The group kept very specific records of how many eggs had been laid in each box or gourd, how many had hatched and for how long, disposing of eggs that had not gestated and looking for signs of mite infestation. They also noted which sites had been taken over by house sparrows and, when appropriate, addled any unhatched eggs. When I looked into one of the gourds, I could see as many as six babies huddled around each other to preserve body heat, layered together in what looked like a dark puff pastry or souffle. In another there were five newly hatched babies, featherless and exposed, more gelatinous than distinct. Like everyone, I was amazed to see life so raw and unvarnished.

All the while Madeleine recorded the volunteers’ findings, answered any questions they might have had, and shared relevant anecdotes that were as much informative as charming. Madeleine told me, for example, that the toiletry habits of the birds can be particularly interesting. The parents actually remove the fledglings’ fecal sacs early on, but near the end of the 28 day cycle, she “had seen them actually back up in the nest and poop out the door.” She added, “You don’t want to check the houses at that time because they will sometimes get so excited they come out of the nest too early, not fully prepared to fly.”

When I sat down with Madeleine later, I learned that she had earned her Masters in Biology at Worcester State here in Massachusetts, and had worked for the Three Rivers Park District in Minnesota for nearly 25 years while her husband was teaching at the University of Minnesota. At Worcester State she concentrated her studies on the Blanding’s turtle, an endangered species, and later published the results of her work. She retired to this area because her daughter’s family lives in Foxboro and she can be close to her grand-children there. One grand-daughter in particular seems to share Madeleine’s fascination for birds, keeping a notebook of drawings and having committed to memory many of the birds’ songs.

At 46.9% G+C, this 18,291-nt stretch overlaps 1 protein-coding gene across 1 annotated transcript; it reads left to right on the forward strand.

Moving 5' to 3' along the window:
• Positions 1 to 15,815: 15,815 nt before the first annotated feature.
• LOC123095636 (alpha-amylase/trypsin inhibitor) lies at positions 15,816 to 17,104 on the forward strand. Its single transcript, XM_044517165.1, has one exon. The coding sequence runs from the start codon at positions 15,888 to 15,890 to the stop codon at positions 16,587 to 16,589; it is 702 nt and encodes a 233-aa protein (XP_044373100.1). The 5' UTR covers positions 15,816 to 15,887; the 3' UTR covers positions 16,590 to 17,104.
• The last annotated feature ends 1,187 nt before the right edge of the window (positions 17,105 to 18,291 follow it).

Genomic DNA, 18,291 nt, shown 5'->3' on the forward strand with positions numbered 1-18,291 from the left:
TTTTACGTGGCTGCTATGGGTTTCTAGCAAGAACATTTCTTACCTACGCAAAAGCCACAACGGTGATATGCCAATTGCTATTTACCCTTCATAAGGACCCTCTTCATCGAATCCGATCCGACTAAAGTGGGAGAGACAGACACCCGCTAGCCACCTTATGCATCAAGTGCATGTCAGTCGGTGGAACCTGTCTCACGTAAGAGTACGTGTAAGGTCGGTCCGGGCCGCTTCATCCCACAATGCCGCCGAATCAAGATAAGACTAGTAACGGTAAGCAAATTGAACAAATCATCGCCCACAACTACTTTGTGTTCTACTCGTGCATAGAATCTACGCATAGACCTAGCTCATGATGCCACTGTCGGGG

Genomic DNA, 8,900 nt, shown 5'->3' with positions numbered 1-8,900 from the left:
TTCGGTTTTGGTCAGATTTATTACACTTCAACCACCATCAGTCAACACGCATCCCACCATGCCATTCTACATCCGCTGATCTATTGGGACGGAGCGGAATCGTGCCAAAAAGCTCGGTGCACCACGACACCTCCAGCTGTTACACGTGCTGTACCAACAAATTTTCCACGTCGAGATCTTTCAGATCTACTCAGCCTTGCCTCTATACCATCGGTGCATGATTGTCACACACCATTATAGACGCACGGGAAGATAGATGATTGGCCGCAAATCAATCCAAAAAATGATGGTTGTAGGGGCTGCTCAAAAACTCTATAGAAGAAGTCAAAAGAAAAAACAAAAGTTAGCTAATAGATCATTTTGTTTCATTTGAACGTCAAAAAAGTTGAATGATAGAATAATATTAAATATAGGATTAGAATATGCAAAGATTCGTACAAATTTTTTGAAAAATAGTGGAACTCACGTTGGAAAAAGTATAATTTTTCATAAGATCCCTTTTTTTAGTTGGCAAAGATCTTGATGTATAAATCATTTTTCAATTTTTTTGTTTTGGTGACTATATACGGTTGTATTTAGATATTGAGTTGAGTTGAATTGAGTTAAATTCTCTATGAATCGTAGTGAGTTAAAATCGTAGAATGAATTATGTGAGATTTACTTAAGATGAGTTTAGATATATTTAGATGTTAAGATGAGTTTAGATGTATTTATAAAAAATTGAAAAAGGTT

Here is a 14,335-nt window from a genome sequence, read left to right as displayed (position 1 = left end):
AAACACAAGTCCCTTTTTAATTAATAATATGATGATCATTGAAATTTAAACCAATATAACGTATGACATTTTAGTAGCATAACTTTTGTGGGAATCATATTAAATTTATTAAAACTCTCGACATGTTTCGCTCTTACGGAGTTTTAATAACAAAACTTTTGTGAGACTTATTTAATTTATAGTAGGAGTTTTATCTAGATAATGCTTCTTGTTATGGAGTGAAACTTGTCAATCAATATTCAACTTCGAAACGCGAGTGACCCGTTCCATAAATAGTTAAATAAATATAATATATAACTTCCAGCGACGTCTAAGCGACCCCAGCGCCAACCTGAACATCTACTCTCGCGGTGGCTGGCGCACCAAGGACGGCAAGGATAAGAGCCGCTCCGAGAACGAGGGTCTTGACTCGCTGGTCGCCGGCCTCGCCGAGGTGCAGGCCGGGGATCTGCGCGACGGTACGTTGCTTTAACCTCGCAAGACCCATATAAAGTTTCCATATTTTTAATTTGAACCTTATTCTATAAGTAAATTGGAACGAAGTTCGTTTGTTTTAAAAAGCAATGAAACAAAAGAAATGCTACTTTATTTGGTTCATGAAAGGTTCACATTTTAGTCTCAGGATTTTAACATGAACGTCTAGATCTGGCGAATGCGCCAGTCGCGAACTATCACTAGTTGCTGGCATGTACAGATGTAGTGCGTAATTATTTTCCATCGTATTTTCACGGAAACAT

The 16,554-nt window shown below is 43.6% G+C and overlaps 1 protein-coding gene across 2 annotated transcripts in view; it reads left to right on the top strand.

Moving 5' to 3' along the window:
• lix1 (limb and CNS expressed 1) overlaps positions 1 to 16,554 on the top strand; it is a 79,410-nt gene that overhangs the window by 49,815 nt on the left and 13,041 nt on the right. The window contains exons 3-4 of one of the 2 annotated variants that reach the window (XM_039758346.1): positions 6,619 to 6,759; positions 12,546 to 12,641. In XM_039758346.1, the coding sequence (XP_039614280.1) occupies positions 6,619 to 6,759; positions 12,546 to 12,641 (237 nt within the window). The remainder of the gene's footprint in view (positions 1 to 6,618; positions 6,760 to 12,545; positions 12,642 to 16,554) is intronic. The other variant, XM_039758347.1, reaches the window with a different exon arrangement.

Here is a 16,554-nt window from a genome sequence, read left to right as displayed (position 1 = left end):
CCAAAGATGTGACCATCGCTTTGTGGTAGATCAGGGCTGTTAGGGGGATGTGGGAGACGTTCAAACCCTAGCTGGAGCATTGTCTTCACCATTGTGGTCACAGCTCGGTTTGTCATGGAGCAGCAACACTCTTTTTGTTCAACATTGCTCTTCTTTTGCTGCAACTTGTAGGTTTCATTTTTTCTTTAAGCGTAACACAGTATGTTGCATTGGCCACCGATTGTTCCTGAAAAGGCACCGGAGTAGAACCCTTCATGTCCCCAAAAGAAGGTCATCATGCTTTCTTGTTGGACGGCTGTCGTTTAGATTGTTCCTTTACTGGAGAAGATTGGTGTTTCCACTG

Madeleine talked freely about the current socio-political climate in which “people may have jobs but may not be able to breathe the air.” She fears that the average person will stand by silently as the EPA is stripped of its authority and those in power demonstrate an increasingly scary disregard for the Earth. She worries that children are raised in front of monitors and tv screens and not in the outdoors, unable to understand their connection to the natural world, its diverse life-forms and shapes. “We’re all connected,” she says, “and our survival may depend on the fact that we don’t throw any of the pieces away.”

She says, in fact, that “if human beings disappeared from the Earth, it might not matter. But if insects disappeared, the whole eco-system would collapse. It would make a huge difference.” That’s how insignificant we are in the scheme of things. Her hope is “to educate, to make a difference, to open little windows.” According to the volunteers who assisted Madeleine, that’s exactly what she did for them. Listening to her, I thought, if citizen science projects are ultimately to succeed and effect worthwhile change, we might look to emulate this one.